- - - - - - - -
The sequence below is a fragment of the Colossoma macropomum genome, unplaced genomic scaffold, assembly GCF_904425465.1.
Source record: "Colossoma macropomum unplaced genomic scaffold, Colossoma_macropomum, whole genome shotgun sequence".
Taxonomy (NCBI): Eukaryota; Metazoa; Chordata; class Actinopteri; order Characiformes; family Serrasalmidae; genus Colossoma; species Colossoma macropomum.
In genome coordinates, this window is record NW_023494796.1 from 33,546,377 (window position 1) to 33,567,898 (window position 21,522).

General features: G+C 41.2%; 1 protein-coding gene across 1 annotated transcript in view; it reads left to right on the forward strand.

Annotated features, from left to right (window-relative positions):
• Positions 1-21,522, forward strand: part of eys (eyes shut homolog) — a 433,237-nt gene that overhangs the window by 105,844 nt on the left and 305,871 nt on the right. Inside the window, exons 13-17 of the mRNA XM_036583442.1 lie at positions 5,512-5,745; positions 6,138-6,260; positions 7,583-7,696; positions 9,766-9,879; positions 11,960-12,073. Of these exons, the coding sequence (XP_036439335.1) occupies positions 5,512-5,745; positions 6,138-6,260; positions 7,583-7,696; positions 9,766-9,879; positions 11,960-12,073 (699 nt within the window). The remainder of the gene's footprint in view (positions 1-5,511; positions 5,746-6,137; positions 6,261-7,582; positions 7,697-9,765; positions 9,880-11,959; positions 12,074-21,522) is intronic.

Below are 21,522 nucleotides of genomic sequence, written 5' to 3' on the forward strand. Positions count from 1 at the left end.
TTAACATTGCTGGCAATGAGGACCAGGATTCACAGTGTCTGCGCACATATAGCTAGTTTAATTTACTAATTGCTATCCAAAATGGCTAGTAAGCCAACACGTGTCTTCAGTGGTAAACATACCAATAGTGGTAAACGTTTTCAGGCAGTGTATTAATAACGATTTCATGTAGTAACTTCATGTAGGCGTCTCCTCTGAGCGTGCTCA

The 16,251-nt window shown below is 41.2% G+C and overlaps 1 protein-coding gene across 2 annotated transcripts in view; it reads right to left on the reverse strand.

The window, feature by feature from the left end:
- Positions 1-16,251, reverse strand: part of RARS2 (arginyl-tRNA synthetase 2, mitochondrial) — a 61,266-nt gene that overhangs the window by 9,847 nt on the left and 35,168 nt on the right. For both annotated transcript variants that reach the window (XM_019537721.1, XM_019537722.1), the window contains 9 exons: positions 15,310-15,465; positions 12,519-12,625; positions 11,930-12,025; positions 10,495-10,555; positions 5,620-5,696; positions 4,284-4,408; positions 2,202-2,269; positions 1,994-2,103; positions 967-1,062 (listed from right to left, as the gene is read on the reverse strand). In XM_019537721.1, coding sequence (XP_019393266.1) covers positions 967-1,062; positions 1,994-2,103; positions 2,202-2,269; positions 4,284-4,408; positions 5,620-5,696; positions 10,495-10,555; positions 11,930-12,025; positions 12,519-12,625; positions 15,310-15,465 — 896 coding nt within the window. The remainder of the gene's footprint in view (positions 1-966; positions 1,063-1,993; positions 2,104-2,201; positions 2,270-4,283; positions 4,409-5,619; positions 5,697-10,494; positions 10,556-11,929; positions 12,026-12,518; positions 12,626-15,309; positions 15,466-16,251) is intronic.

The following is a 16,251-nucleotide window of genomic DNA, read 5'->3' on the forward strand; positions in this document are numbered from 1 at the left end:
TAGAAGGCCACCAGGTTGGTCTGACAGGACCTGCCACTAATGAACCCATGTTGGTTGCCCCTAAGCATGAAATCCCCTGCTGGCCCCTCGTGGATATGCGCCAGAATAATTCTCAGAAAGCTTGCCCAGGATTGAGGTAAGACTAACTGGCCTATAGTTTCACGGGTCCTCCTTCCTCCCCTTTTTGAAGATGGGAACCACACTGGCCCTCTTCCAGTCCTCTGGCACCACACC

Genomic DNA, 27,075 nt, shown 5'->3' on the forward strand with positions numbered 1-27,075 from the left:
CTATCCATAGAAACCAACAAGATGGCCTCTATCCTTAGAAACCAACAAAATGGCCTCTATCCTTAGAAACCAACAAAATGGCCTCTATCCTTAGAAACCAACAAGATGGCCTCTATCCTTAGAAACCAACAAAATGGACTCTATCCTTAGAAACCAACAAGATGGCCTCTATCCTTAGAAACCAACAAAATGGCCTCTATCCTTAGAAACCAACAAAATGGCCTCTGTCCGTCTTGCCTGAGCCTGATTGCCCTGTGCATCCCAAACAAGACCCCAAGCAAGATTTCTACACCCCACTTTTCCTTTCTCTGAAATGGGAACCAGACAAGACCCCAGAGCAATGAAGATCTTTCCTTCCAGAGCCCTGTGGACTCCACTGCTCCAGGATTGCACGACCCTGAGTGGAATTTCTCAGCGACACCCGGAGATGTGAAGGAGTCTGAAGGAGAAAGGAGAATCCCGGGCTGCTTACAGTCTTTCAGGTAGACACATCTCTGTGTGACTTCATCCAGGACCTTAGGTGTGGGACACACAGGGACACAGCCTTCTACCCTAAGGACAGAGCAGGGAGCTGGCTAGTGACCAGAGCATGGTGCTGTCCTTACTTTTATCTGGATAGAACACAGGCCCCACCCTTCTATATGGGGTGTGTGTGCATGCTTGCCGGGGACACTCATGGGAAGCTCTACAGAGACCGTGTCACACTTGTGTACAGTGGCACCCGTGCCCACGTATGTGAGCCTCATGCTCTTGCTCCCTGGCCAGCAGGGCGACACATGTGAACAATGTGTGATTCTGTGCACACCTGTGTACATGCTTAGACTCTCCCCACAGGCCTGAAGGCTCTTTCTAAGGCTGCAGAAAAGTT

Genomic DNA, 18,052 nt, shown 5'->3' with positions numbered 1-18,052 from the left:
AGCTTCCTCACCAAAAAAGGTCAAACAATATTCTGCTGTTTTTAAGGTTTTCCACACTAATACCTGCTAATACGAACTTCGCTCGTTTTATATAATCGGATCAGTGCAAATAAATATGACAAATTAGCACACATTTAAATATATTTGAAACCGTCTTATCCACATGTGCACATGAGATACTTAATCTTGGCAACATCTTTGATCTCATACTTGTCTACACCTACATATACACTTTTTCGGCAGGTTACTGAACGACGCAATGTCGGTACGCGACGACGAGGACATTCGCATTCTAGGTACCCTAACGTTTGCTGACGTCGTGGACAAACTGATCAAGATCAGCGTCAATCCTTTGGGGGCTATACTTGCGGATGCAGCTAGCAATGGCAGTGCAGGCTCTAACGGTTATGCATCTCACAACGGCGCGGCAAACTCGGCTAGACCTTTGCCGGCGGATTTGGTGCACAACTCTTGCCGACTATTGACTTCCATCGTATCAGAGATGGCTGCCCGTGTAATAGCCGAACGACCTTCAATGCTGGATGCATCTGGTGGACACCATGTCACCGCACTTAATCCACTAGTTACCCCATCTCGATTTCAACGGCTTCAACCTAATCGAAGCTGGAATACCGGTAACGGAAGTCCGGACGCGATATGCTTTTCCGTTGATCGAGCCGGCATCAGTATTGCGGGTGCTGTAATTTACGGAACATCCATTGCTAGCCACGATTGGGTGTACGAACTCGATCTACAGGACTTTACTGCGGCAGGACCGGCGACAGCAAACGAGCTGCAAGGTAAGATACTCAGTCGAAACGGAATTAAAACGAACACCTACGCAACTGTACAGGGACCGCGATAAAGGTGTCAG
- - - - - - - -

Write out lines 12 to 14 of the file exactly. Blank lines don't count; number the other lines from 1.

- Positions 1-16,251, reverse strand: part of RARS2 (arginyl-tRNA synthetase 2, mitochondrial) — a 61,266-nt gene that overhangs the window by 9,847 nt on the left and 35,168 nt on the right. For both annotated transcript variants that reach the window (XM_019537721.1, XM_019537722.1), the window contains 9 exons: positions 15,310-15,465; positions 12,519-12,625; positions 11,930-12,025; positions 10,495-10,555; positions 5,620-5,696; positions 4,284-4,408; positions 2,202-2,269; positions 1,994-2,103; positions 967-1,062 (listed from right to left, as the gene is read on the reverse strand). In XM_019537721.1, coding sequence (XP_019393266.1) covers positions 967-1,062; positions 1,994-2,103; positions 2,202-2,269; positions 4,284-4,408; positions 5,620-5,696; positions 10,495-10,555; positions 11,930-12,025; positions 12,519-12,625; positions 15,310-15,465 — 896 coding nt within the window. The remainder of the gene's footprint in view (positions 1-966; positions 1,063-1,993; positions 2,104-2,201; positions 2,270-4,283; positions 4,409-5,619; positions 5,697-10,494; positions 10,556-11,929; positions 12,026-12,518; positions 12,626-15,309; positions 15,466-16,251) is intronic.

The following is a 16,251-nucleotide window of genomic DNA, read 5'->3' on the forward strand; positions in this document are numbered from 1 at the left end:
TAGAAGGCCACCAGGTTGGTCTGACAGGACCTGCCACTAATGAACCCATGTTGGTTGCCCCTAAGCATGAAATCCCCTGCTGGCCCCTCGTGGATATGCGCCAGAATAATTCTCAGAAAGCTTGCCCAGGATTGAGGTAAGACTAACTGGCCTATAGTTTCACGGGTCCTCCTTCCTCCCCTTTTTGAAGATGGGAACCACACTGGCCCTCTTCCAGTCCTCTGGCACCACACC